The Indonesian province of Aceh enforces some provisions of the Islamic criminal law, the sole province to do so. The Islamic criminal law is called jinayat
(an Arabic loanword) in Aceh, while the laws implementing them are called Qanun Jinayat
or Hukum Jinayat
, roughly meaning "Islamic Criminal Code". While the largely-secular law of Indonesia apply in Aceh, Aceh passed additional regulations, some of which were derived from the Islamic criminal law. These are possible because Indonesia authorized its provinces to enact "regional regulations" (perda
), and granted a special autonomy to Aceh which mandated the implementation of Islamic law. Offences under the provisions include alcohol consumption, production and distribution, gambling, adultery
, certain intimacies outside marriage, and certain homosexual acts. Punishments include caning, fine, and imprisonment. There is no provision for stoning; an attempt to introduce it in 2009 was vetoed by Governor Irwandi Yusuf. In 2016, Aceh processed 324 first instance court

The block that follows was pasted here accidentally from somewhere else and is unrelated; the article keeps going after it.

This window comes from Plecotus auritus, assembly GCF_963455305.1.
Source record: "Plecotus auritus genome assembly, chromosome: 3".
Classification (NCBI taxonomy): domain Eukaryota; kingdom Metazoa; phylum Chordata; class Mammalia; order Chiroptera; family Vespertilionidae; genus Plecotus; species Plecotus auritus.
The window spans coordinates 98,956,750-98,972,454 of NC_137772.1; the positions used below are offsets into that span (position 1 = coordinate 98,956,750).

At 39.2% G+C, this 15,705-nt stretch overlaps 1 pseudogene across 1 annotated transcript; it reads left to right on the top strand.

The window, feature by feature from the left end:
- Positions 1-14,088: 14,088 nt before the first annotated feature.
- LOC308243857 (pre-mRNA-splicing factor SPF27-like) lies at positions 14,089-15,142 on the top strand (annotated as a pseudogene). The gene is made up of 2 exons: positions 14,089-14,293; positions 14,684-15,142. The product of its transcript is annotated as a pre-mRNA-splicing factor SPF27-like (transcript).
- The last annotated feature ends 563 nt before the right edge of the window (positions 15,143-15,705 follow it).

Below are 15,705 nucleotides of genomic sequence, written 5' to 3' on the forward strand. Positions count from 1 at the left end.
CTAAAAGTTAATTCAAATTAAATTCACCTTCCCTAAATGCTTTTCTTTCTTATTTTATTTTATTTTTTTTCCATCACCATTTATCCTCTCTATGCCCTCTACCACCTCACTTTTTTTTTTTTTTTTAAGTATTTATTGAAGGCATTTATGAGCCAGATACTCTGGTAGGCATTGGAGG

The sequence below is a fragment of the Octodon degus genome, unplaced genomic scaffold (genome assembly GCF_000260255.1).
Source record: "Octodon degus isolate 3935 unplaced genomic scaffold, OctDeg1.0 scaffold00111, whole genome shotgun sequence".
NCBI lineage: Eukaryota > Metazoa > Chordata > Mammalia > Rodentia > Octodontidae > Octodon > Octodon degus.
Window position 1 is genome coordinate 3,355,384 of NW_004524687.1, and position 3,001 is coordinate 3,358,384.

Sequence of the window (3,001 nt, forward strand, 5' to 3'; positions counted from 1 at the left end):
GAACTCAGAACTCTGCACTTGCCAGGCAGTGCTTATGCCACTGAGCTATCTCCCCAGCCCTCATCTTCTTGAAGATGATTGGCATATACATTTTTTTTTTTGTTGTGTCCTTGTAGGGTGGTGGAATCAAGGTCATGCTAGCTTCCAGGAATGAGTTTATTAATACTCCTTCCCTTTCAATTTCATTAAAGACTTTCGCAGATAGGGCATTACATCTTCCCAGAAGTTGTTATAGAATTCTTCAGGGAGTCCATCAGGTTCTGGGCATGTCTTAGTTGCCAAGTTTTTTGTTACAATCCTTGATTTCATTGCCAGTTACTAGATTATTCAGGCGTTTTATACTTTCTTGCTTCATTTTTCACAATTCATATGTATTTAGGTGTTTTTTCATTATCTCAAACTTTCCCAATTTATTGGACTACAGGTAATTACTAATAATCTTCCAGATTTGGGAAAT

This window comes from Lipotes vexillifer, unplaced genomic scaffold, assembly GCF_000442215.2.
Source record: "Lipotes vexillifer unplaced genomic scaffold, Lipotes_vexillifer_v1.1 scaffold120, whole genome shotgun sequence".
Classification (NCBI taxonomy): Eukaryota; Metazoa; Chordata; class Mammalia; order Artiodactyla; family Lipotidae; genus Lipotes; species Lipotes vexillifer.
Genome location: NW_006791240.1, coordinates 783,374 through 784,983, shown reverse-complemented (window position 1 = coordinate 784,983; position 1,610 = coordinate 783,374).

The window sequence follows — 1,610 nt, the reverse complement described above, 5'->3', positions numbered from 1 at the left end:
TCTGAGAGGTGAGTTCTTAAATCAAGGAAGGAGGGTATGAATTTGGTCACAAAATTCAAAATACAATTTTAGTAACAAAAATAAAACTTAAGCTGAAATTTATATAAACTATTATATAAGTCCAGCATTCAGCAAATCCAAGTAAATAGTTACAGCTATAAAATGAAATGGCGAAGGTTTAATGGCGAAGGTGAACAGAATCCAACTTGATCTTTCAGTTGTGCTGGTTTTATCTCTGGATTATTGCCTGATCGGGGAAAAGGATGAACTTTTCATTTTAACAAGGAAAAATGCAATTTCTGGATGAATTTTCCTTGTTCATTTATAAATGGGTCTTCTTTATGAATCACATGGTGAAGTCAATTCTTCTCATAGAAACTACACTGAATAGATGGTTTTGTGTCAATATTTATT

cases under the Islamic criminal law, and carried out at least 100 caning sentences.
Supporters of the law defend
under the special autonomy granted to Aceh, and said that it falls within the freedom of religion
of the people of Aceh. Critics, including Amnesty
International, object to its use of caning as punishment, as well as its criminalization of consensual
sex outside marriage.